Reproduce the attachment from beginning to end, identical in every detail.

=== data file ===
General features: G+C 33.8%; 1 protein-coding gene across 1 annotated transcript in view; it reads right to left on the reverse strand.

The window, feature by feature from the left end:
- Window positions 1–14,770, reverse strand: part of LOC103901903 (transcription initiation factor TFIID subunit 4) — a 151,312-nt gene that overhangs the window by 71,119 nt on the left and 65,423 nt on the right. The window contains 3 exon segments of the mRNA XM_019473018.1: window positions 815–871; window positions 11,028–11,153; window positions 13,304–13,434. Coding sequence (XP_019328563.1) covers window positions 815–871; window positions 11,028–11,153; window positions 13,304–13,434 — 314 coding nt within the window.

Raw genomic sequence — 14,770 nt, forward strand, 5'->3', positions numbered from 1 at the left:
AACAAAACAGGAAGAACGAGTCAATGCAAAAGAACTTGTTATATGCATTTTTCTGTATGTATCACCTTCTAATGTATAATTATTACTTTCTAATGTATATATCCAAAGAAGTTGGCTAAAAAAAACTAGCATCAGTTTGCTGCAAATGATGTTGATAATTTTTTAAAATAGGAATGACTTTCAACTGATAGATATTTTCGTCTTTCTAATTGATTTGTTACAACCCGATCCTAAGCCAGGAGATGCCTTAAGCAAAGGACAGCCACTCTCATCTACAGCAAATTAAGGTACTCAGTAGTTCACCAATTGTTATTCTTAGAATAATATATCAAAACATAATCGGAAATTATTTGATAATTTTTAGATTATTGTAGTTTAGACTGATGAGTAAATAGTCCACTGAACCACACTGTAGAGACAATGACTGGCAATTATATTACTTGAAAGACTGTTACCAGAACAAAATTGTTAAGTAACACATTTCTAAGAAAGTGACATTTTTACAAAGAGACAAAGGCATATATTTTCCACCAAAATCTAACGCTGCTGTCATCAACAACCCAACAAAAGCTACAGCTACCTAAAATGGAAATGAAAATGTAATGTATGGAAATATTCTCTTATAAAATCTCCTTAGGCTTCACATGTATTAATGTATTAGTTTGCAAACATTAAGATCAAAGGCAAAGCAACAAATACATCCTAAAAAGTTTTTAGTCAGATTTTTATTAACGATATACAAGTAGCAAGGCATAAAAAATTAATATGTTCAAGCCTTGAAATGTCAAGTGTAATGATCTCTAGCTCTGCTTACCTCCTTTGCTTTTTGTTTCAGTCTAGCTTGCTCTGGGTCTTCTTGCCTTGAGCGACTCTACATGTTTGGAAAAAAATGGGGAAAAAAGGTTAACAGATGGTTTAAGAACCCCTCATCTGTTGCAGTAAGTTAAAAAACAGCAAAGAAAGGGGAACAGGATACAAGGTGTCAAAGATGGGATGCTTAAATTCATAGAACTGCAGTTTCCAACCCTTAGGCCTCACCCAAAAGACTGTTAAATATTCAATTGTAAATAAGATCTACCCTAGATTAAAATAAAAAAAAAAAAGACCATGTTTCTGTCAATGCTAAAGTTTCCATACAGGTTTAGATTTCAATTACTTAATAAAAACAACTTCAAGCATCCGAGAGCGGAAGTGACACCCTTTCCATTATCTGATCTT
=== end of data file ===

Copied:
General features: G+C 33.8%; 1 protein-coding gene across 1 annotated transcript in view; it reads right to left on the reverse strand.

The window, feature by feature from the left end:
- Window positions 1–14,770, reverse strand: part of LOC103901903 (transcription initiation factor TFIID subunit 4) — a 151,312-nt gene that overhangs the window by 71,119 nt on the left and 65,423 nt on the right. The window contains 3 exon segments of the mRNA XM_019473018.1: window positions 815–871; window positions 11,028–11,153; window positions 13,304–13,434. Coding sequence (XP_019328563.1) covers window positions 815–871; window positions 11,028–11,153; window positions 13,304–13,434 — 314 coding nt within the window.

Raw genomic sequence — 14,770 nt, forward strand, 5'->3', positions numbered from 1 at the left:
AACAAAACAGGAAGAACGAGTCAATGCAAAAGAACTTGTTATATGCATTTTTCTGTATGTATCACCTTCTAATGTATAATTATTACTTTCTAATGTATATATCCAAAGAAGTTGGCTAAAAAAAACTAGCATCAGTTTGCTGCAAATGATGTTGATAATTTTTTAAAATAGGAATGACTTTCAACTGATAGATATTTTCGTCTTTCTAATTGATTTGTTACAACCCGATCCTAAGCCAGGAGATGCCTTAAGCAAAGGACAGCCACTCTCATCTACAGCAAATTAAGGTACTCAGTAGTTCACCAATTGTTATTCTTAGAATAATATATCAAAACATAATCGGAAATTATTTGATAATTTTTAGATTATTGTAGTTTAGACTGATGAGTAAATAGTCCACTGAACCACACTGTAGAGACAATGACTGGCAATTATATTACTTGAAAGACTGTTACCAGAACAAAATTGTTAAGTAACACATTTCTAAGAAAGTGACATTTTTACAAAGAGACAAAGGCATATATTTTCCACCAAAATCTAACGCTGCTGTCATCAACAACCCAACAAAAGCTACAGCTACCTAAAATGGAAATGAAAATGTAATGTATGGAAATATTCTCTTATAAAATCTCCTTAGGCTTCACATGTATTAATGTATTAGTTTGCAAACATTAAGATCAAAGGCAAAGCAACAAATACATCCTAAAAAGTTTTTAGTCAGATTTTTATTAACGATATACAAGTAGCAAGGCATAAAAAATTAATATGTTCAAGCCTTGAAATGTCAAGTGTAATGATCTCTAGCTCTGCTTACCTCCTTTGCTTTTTGTTTCAGTCTAGCTTGCTCTGGGTCTTCTTGCCTTGAGCGACTCTACATGTTTGGAAAAAAATGGGGAAAAAAGGTTAACAGATGGTTTAAGAACCCCTCATCTGTTGCAGTAAGTTAAAAAACAGCAAAGAAAGGGGAACAGGATACAAGGTGTCAAAGATGGGATGCTTAAATTCATAGAACTGCAGTTTCCAACCCTTAGGCCTCACCCAAAAGACTGTTAAATATTCAATTGTAAATAAGATCTACCCTAGATTAAAATAAAAAAAAAAAAGACCATGTTTCTGTCAATGCTAAAGTTTCCATACAGGTTTAGATTTCAATTACTTAATAAAAACAACTTCAAGCATCCGAGAGCGGAAGTGACACCCTTTCCATTATCTGATCTT